14. Land-Water-Food Nexus and indications of crop adjustment for water shortage solution.

    Science.gov (United States)

    Ren, Dandan; Yang, Yonghui; Yang, Yanmin; Richards, Keith; Zhou, Xinyao

    2018-06-01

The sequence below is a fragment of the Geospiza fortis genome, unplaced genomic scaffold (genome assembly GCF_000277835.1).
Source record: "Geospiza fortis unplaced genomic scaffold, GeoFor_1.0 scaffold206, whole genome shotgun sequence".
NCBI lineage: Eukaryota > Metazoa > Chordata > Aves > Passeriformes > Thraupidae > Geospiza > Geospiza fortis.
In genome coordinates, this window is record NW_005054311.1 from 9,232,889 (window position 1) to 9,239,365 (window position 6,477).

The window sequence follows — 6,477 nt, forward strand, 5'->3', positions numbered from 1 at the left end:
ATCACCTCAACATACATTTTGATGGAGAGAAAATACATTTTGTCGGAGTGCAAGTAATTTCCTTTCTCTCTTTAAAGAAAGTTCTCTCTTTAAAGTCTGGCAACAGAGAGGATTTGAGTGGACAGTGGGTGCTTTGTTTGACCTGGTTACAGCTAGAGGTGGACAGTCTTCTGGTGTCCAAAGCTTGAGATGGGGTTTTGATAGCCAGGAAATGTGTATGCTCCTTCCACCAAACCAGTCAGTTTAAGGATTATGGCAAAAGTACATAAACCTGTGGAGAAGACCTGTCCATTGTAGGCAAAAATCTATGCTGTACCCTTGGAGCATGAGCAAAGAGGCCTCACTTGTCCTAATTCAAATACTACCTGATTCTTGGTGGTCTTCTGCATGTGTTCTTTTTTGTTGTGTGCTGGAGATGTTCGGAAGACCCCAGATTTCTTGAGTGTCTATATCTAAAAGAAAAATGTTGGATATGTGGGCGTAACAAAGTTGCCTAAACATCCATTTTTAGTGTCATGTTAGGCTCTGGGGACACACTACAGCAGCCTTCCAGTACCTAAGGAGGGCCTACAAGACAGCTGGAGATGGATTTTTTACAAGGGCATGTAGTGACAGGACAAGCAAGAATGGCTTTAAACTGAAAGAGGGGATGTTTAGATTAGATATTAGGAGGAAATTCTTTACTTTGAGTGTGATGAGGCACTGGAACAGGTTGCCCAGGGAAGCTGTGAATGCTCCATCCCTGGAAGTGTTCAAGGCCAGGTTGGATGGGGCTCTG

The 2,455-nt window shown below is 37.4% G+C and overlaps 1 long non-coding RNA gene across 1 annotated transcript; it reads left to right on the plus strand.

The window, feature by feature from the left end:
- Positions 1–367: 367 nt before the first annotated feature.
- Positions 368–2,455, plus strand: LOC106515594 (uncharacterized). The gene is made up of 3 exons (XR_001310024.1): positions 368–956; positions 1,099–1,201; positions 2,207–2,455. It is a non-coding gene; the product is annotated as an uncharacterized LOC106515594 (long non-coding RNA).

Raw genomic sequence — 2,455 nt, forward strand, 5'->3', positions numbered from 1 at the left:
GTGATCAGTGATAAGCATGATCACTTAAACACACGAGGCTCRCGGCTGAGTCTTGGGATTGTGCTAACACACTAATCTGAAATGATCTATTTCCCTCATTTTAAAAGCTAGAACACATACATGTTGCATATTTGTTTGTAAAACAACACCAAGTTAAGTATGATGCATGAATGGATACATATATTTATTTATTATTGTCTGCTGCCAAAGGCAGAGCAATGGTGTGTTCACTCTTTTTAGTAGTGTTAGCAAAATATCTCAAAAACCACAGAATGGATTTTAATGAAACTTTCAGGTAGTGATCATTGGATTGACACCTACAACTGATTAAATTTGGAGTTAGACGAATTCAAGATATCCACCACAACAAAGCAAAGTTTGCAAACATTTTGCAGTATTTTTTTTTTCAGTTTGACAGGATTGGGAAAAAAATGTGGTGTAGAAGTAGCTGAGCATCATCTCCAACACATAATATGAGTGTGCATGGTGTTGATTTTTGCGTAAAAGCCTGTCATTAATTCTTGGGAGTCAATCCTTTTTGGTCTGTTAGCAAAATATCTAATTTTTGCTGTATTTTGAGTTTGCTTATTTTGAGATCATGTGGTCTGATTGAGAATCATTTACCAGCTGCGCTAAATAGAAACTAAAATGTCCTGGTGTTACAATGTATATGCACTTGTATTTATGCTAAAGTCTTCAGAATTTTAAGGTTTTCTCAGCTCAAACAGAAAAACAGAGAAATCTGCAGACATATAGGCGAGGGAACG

While agriculture places the greatest demand on water resources, increasing agricultural production is worsening a global water shortage. Reducing the cultivation of water-consuming crops may be the most effective way to reduce agricultural water use. However, when also taking food demand into consideration, sustaining the balance between regional water and food securities is a growing challenge. This paper addresses this task for regions where water is unsustainable for food production (Beijing-Tianjin-Hebei Region for example) by: (i) assessing the different effects of wheat and maize on water use; (ii) analyzing virtual water and virtual land flows associated with food imports and exports between Beijing-Tianjin-Hebei and elsewhere in China; (iii) identifying sub-regions where grain is produced using scarce water resources but exported to other regions; and (iv) analyzing the potentiality for mitigating water shortage via Land-Water-Food Nexus. In the Beijing-Tianjin-Hebei Region, the study reveals that 29.76 bn m 3 of virtual water (10.81 bn m 3 of blue virtual water) are used by wheat and maize production and 8.77 bn m 3 of virtual water used in nearly 2 million ha of cropland to overproduce 12 million ton of maize for external food consumption. As an importing-based sub-region with high population density, Beijing & Tianjin imported mostly grain (wheat and maize) from Shandong Province. Then, Hebei Province, as an exporting-based sub-region with severe water shortage, overproduced too much grain for other regions, which aggravated the water crisis. To achieve an integrated and sustainable development of the Beijing-Tianjin-Hebei Region, Hebei Province should stop undertaking the breadbasket role for Beijing & Tianjin and pay more attention to groundwater depletion. The analysis of the Land-Water-Food Nexus indicates how shifts in cultivated crops can potentially solve the overuse of water resources without adverse effects on food supply